|Year : 2021 | Volume
| Issue : 1 | Page : 20-24
Assisted reproductive technology and its Association with autism in children
Senior Specialist Obstetrics & Gynaecology, Deen Dayal Upadhyay Hospital, Hari Nagar, New Delhi, India
|Date of Submission||26-Nov-2020|
|Date of Acceptance||27-Dec-2020|
|Date of Web Publication||30-Jun-2021|
Dr. Pinkee Saxena
Senior Specialist Obstetrics & Gynaecology, Deen Dayal Upadhyay Hospital, Hari Nagar, New Delhi
Source of Support: None, Conflict of Interest: None
The use of assisted reproductive technology for conception has slowly increased over time. There has been a concern about the risk of autism spectrum disorders in children conceived. The relationship between assisted reproductive technology and autism spectrum disorders is complex and results are conflicting. More robust studies are needed to arrive at a definitive conclusion.
Keywords: autism spectrum disorders, assisted reproductive technology, infertility
|How to cite this article:|
Saxena P. Assisted reproductive technology and its Association with autism in children. Fertil Sci Res 2021;8:20-4
| Introduction|| |
Louise Joy Brown, the world’s first baby conceived via in vitro fertilization (IVF), was born in 1978. Since then, many advances have been made in the field of assisted reproductive technology (ART).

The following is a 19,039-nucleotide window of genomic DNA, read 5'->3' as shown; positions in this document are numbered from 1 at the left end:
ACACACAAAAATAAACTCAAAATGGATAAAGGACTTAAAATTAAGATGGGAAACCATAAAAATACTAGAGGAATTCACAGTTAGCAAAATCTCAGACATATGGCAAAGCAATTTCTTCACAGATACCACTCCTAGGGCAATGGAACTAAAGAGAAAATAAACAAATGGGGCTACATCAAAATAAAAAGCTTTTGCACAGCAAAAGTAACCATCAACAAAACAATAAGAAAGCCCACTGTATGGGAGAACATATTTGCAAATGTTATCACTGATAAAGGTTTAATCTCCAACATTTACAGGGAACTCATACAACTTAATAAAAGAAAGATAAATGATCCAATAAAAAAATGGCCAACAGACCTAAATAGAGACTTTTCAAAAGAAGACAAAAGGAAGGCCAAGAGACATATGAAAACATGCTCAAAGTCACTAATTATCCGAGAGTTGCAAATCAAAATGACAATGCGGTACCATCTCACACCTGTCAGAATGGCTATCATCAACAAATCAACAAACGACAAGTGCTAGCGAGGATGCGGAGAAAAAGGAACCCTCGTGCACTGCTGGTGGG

Globally, over 5 million children have been conceived using ART. In the United States, about 1.8% of all infants born are conceived with ART. And the numbers are still increasing worldwide. Therefore, it is important to evaluate the safety of these ART procedures in relation to the long-term effect on children conceived via them. One area of research is the potential association between ART fertility treatments and autism.
| Autism|| |
Autism spectrum disorders (ASD) are neurodevelopmental conditions characterized by impaired social interaction and communication, together with restricted and repetitive behavior (American Psychiatric Association, 2000). The National Survey of Children’s Health (NSCH) 2016 and the National Health Interview Survey (NHIS) 2015–2017 both estimated ASD prevalence at 25 per 1000 children aged 3 to 17 years., The Autism and Developmental Disabilities Monitoring (ADDM) Network observed that the combined ASD prevalence, in the United States at 11 sites, was 18.5 per 1000 (1 in 54) children aged 8 years. Broadening of diagnostic criteria as well as early recognition of ASD due to increased awareness may have accounted for this increase in prevalence.
In India, there is a scarcity of high-quality population-based epidemiological studies on ASD. A systematic review done by Chauhan et al. showed a pooled percentage prevalence of 0.11 [95% confidence interval (CI) 0.01–0.20] of ASD in children aged 1 to 18 years from the rural setting; and a pooled percentage prevalence of 0.09 (95% CI 0.02–0.16) of ASD in children aged 0 to 15 years from the urban setting.
ASD not only affects the child and the family but also has direct and indirect cost implications on the nation. Resources have to be utilized to provide health care, targeted supportive education, and rehabilitative services to these children.